Excellent point on the mobo, bit of an oversight on my end - thanks. Updated my components list to reflect the change, but I'm a bit torn between the Extreme3 and Extreme4 (only real difference seems to be a few extra Sata ports on the Extreme4?)
    m
    0
    l
    October 16, 2011 3:32:34 AM

    I don't know the difference between the two. if you're right about the sata ports, and you can use them, get the extreme 4.
    However, it's only a $25 difference, so you could always just get the extreme 4 and see if you need it.
    m
    0
    l
    October 16, 2011 3:51:26 AM

    Glad to see you're still with me, Morgoth. It's a $75 price difference - so it's a bit more significant - but it seems the Extreme4 also has:

    - DisplayPort (useful, as my work laptop also uses DisplayPort, i.e. one connector)
    - 2 x PCI-e 2.0 slots

    Not sure if this justifies the price difference, but I'm inclined to get the newer board as I'll upgrade my rig periodically over the next few years.
    m
    0
    l
    October 16, 2011 1:38:32 PM

    onewingedenigma said:
    Glad to see you're still with me, Morgoth. It's a $75 price difference - so it's a bit more significant - but it seems the Extreme4 also has:

    - DisplayPort (useful, as my work laptop also uses DisplayPort, i.e. one connector)
    - 2 x PCI-e 2.0 slots

    Not sure if this justifies the price difference, but I'm inclined to get the newer board as I'll upgrade my rig periodically over the next few years.

    upgradeability is extremely important when building a computer, so i'd recommend the extreme4
    m
    0
    l
    October 16, 2011 4:23:29 PM

    morgoth780 said:
    upgradeability is extremely important when building a computer, so i'd recommend the extreme4


    Yeah, I'll definitely go with the Extreme4 - updated the list.

    Also, good morning, Tom's Hardware... and bump.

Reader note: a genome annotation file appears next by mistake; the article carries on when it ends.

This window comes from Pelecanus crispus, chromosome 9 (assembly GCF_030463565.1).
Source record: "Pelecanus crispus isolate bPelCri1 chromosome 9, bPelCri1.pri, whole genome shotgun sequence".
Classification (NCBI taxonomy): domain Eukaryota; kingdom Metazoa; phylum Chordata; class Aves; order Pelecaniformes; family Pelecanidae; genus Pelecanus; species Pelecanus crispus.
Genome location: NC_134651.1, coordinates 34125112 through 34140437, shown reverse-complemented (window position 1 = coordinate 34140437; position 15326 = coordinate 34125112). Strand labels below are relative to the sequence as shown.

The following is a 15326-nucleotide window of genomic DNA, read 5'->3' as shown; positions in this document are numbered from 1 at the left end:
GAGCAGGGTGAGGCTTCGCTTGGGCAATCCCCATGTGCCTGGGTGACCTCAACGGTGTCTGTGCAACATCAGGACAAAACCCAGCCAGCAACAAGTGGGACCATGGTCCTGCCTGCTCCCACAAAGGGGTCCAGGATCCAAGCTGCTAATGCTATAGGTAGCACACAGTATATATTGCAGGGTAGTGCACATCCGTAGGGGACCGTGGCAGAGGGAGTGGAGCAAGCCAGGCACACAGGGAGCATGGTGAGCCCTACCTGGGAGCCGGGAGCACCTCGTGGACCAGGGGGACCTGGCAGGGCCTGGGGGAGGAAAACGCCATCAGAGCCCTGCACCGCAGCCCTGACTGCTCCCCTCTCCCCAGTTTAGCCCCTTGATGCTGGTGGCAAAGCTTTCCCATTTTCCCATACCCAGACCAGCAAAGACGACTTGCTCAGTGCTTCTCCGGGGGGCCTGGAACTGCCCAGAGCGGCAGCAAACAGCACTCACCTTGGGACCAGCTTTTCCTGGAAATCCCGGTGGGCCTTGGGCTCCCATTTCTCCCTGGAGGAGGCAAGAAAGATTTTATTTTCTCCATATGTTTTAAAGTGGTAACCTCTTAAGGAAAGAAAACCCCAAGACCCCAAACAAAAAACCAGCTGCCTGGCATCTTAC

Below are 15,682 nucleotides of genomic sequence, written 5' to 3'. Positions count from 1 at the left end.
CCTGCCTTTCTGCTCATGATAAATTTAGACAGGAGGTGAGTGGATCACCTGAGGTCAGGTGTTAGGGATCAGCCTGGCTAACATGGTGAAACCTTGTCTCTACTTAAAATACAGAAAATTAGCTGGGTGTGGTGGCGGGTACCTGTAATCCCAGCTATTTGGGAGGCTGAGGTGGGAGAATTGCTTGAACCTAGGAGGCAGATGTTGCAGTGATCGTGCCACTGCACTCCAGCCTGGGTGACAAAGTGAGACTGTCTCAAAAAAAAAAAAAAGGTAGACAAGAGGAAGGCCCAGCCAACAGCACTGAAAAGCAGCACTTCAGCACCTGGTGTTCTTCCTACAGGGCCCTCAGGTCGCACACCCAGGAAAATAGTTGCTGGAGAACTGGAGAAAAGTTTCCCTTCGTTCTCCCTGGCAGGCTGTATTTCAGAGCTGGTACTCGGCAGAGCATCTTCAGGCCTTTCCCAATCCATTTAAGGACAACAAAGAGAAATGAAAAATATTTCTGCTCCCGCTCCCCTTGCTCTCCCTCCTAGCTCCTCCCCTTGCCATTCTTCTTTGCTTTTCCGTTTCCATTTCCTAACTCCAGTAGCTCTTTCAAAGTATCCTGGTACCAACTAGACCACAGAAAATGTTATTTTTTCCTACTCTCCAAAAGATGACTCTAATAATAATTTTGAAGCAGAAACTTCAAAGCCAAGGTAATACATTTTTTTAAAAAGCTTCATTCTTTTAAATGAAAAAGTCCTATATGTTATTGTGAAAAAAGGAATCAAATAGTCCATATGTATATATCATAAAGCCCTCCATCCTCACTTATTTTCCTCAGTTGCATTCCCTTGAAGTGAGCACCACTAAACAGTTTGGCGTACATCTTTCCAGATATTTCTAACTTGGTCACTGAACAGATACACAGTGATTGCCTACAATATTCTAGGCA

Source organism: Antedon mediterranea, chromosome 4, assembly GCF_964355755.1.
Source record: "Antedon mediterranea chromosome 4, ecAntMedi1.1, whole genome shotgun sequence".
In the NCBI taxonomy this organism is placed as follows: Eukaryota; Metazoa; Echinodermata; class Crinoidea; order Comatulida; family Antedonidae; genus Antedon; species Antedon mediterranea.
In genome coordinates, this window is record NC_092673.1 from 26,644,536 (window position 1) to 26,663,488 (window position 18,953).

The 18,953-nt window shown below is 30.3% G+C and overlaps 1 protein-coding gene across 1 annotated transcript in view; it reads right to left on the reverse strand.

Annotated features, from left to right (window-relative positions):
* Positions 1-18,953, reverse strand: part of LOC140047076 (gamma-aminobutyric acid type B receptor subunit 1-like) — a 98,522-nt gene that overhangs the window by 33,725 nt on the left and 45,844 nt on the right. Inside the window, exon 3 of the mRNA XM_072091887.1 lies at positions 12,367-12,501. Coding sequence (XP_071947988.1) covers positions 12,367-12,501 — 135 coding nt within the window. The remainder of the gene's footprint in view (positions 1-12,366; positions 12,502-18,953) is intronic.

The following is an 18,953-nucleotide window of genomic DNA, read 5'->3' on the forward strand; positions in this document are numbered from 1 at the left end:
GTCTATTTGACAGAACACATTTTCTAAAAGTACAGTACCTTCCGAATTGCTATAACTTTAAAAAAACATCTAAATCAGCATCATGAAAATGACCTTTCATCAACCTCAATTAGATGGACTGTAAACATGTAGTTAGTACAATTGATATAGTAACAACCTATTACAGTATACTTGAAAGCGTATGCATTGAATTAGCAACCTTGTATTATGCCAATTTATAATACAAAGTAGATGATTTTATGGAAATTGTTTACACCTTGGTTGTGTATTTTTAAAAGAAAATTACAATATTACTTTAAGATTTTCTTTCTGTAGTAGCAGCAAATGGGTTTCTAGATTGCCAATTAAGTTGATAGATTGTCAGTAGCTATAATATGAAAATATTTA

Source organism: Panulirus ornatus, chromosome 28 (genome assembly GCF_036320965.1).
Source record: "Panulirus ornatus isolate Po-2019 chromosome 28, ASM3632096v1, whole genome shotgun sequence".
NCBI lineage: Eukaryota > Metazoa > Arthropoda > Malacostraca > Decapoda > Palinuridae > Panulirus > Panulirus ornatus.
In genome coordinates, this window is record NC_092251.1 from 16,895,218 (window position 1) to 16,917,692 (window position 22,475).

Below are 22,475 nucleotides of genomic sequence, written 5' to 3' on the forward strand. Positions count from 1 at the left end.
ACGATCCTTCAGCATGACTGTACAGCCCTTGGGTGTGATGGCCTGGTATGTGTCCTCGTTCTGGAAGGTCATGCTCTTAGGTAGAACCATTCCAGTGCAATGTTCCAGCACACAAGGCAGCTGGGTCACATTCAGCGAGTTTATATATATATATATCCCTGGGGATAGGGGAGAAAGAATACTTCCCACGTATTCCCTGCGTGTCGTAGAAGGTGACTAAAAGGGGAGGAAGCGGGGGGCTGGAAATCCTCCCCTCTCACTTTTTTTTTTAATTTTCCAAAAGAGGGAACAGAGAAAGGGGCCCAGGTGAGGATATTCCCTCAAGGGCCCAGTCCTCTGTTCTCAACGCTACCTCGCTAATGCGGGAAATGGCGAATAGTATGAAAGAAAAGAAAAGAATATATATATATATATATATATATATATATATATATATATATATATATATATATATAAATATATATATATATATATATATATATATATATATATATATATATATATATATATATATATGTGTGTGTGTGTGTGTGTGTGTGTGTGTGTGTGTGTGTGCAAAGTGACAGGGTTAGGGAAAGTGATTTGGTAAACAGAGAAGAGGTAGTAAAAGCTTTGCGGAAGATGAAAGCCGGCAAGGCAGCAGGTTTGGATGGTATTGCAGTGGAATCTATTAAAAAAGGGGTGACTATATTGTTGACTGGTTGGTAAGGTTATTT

m
    0
    l

    Best solution

    October 16, 2011 5:28:50 PM

    onewingedenigma said:
    Glad to see you're still with me, Morgoth. It's a $75 price difference - so it's a bit more significant - but it seems the Extreme4 also has:

    - DisplayPort (useful, as my work laptop also uses DisplayPort, i.e. one connector)
    - 2 x PCI-e 2.0 slots

    Not sure if this justifies the price difference, but I'm inclined to get the newer board as I'll upgrade my rig periodically over the next few years.



    Hello - welcome. You have posted a very thorough and thoughtful thread request, that is rare. I have a few thoughts.

    1. I own the AsRock Extreme 4 Gen 3 mobo and I can recommend it. I have had no problems with it. Whatever board that you get, I would make sure it is gen 3 - compatible with the new Ivy Bridge CPUs coming out soon and PCI-e 3.0 compliant

    2. Though the GTX 570 is an excellent card, I think it is overpriced. The ATI 6950 is $100 less in many cases and it nearly equals it in performance. Still the 570 is an amazing card.

    3. Go with 1866 RAM - you can get it for $65 on Newegg. There is a noticeable improvement in speed. 2 x 4GB is enough. CL8 or CL9 is sufficient. This is the sweet spot of performance vs price. You might also want to keep a look out for 2133 RAM on Newegg - I saw some 2133 Gskill 2 x 4GB RAM on sale for $75 the other day - a screaming deal

    4. I own the HX 850 and it is an absolutely superb PSU - and this is from first-hand experience actually using the PSU. It is far better than your other choice for the following reasons:

    a) It has a seven-year warranty backed by the legendary customer service of Corsair

    b) Your build will max out at 400W - 500W load if you go SLI. In that capacity range, the HX 850 is close to 92% efficient, which is nearly platinum level. It actually is more efficient than the gold rated Corsair AX 850 up to about 75% capacity

    c) It is modular and includes an amazing selection of connecting cables. This makes the unit a joy to build with

    d) It will be silent and not heat up your case. I am not sure I have ever heard my HX 850 fan even come on. I have never heard the PSU once in my 2600K build. Many PSUs are noisy and hot.

    e) It is by far one of the most stable PSUs in existence. The power over the various rails displays almost no ripple and variation

    f) If you do overload it, this PSU can handle it. In one professional review it put out nearly 1100 W before it lost stability - this is amazing

    5. I would suggest that you go with the Noctua NH-D14 for your CPU cooler. It is perhaps the highest rated, best reviewed air cooler in existence (I also own this). It is about $40 - $45 more than the CM cooler that you list but it will perform better.